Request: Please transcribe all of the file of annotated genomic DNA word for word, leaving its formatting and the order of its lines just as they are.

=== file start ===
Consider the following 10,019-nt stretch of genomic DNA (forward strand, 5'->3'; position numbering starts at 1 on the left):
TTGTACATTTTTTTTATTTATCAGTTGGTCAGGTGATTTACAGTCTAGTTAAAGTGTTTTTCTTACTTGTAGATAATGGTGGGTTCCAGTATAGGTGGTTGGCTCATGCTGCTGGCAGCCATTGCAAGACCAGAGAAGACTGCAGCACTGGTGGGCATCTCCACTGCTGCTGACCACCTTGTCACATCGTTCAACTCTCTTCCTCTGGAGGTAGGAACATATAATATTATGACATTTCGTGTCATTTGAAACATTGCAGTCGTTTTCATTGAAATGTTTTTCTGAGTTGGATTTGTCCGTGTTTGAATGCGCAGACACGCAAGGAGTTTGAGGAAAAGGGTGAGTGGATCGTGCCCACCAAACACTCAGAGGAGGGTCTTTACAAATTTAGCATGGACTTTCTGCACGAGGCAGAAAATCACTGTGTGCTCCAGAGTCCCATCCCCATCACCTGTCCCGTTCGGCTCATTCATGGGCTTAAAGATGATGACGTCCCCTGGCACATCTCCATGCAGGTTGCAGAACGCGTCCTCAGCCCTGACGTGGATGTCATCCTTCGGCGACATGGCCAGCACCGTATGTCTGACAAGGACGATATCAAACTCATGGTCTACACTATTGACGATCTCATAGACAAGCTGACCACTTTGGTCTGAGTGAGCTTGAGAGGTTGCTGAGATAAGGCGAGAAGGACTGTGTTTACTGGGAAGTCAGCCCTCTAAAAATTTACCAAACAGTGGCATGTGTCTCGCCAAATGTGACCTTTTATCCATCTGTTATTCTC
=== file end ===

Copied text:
Consider the following 10,019-nt stretch of genomic DNA (forward strand, 5'->3'; position numbering starts at 1 on the left):
TTGTACATTTTTTTTATTTATCAGTTGGTCAGGTGATTTACAGTCTAGTTAAAGTGTTTTTCTTACTTGTAGATAATGGTGGGTTCCAGTATAGGTGGTTGGCTCATGCTGCTGGCAGCCATTGCAAGACCAGAGAAGACTGCAGCACTGGTGGGCATCTCCACTGCTGCTGACCACCTTGTCACATCGTTCAACTCTCTTCCTCTGGAGGTAGGAACATATAATATTATGACATTTCGTGTCATTTGAAACATTGCAGTCGTTTTCATTGAAATGTTTTTCTGAGTTGGATTTGTCCGTGTTTGAATGCGCAGACACGCAAGGAGTTTGAGGAAAAGGGTGAGTGGATCGTGCCCACCAAACACTCAGAGGAGGGTCTTTACAAATTTAGCATGGACTTTCTGCACGAGGCAGAAAATCACTGTGTGCTCCAGAGTCCCATCCCCATCACCTGTCCCGTTCGGCTCATTCATGGGCTTAAAGATGATGACGTCCCCTGGCACATCTCCATGCAGGTTGCAGAACGCGTCCTCAGCCCTGACGTGGATGTCATCCTTCGGCGACATGGCCAGCACCGTATGTCTGACAAGGACGATATCAAACTCATGGTCTACACTATTGACGATCTCATAGACAAGCTGACCACTTTGGTCTGAGTGAGCTTGAGAGGTTGCTGAGATAAGGCGAGAAGGACTGTGTTTACTGGGAAGTCAGCCCTCTAAAAATTTACCAAACAGTGGCATGTGTCTCGCCAAATGTGACCTTTTATCCATCTGTTATTCTC